Brenda Lyle – Florida Today
Q: What are Advance Directives?
A: “Advance Directives” sounds like something you would find on a college syllabus, but they’re actually a set of instructions regarding your wishes as you near the end of life– should you be unable to make decisions for yourself. Advance Directives usually consist of a Living Will that names a healthcare surrogate. They can be individual documents or contained within a single document, like “The Five Wishes”.
The Five Wishes, sometimes referred to as “a living will with heart and soul”, was created in 1996. The attorney-founder of Aging with Dignity, Jim Towey, was inspired after witnessing Mother Teresa’s compassion for the dying. He assembled the document which, when completed, clearly conveys how you want to be treated at the end of your life. The Five Wishes is legally recognized in 46 U.S. states and available in 30 languages.
What are these “wishes?”
- Wish 1 (the most important) is the naming of a health care surrogate. This can be any person aged 18 or older who will make medical decisions for you when you cannot make them yourself. This individual is entrusted to carry out your wishes, even if they do not agree with them.
- Wish 2 determines the kind of medical treatment you do and don’t want. It covers topics like feeding tubes, pacemakers, blood transfusions and mechanical ventilation. This part of the document lets you provide clear direction to your health care surrogate about the medical treatments you deem appropriate.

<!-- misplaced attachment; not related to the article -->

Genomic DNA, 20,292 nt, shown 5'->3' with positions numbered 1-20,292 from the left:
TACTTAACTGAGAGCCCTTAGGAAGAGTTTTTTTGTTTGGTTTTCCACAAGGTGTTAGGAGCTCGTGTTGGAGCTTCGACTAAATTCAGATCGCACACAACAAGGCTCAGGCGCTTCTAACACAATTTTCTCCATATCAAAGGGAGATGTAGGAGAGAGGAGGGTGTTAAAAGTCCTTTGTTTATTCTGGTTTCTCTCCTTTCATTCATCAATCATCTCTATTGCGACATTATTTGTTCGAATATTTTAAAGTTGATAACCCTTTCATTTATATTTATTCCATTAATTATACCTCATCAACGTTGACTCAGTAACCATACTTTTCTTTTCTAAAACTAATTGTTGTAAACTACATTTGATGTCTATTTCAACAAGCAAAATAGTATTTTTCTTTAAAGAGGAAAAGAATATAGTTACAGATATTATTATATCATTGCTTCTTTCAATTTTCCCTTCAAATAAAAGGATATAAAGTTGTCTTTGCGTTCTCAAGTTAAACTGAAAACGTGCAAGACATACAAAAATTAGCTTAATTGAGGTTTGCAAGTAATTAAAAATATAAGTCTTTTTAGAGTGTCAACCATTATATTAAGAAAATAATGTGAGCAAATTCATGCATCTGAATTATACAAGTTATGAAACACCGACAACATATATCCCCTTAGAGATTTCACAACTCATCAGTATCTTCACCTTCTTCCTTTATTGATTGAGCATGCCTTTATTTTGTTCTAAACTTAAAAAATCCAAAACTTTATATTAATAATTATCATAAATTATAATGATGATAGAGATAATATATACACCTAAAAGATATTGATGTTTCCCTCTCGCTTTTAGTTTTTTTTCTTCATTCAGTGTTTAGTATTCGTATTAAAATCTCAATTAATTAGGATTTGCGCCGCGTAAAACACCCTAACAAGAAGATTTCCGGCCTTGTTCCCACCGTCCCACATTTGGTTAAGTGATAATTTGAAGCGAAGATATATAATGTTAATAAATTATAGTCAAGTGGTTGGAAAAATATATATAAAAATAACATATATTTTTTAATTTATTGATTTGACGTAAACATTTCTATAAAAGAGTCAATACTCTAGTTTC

- Wishes 3-5 allow you to express your feelings about your comfort and dignity as you near the end of your life. Do you wish to die at home? Do you want visitors? Would you like favorite poems read aloud to you? These wishes also allow you to resolve past conflict and share your final plans request with your family. You can add how you want to be memorialized.
I’ve completed the document, now what?
In Florida, the signature on your Five Wishes document must have two witnesses. The witnesses cannot include your healthcare surrogate, physician or a blood relative. You then share copies of your Five Wishes with your family, healthcare surrogate and your physicians. That’s it. There is a wallet card included to let people know you have Advance Directives.
Whether you choose a do-it-yourself method, like The Five Wishes, or let an attorney draft similar documents as part of your estate planning, One Senior Place stands ready to guide you. Check the event calendar at OneSeniorPlace.com for the next Five Wishes seminar or call 321-751-6771 in Viera.
One Senior Place is a marketplace for resources and provider of information, advice, care and on-site services for seniors and their families. Questions for this column are answered by professionals in nursing, social work, care management and in-home care. Send questions to AskOSP@OneSeniorPlace.com, call 321-751-6771 or visit One Senior Place, The Experts in Aging.
Brenda Lyle is a Certified Care Manager and Certified Dementia Practitioner with One Senior Place, Greater Orlando.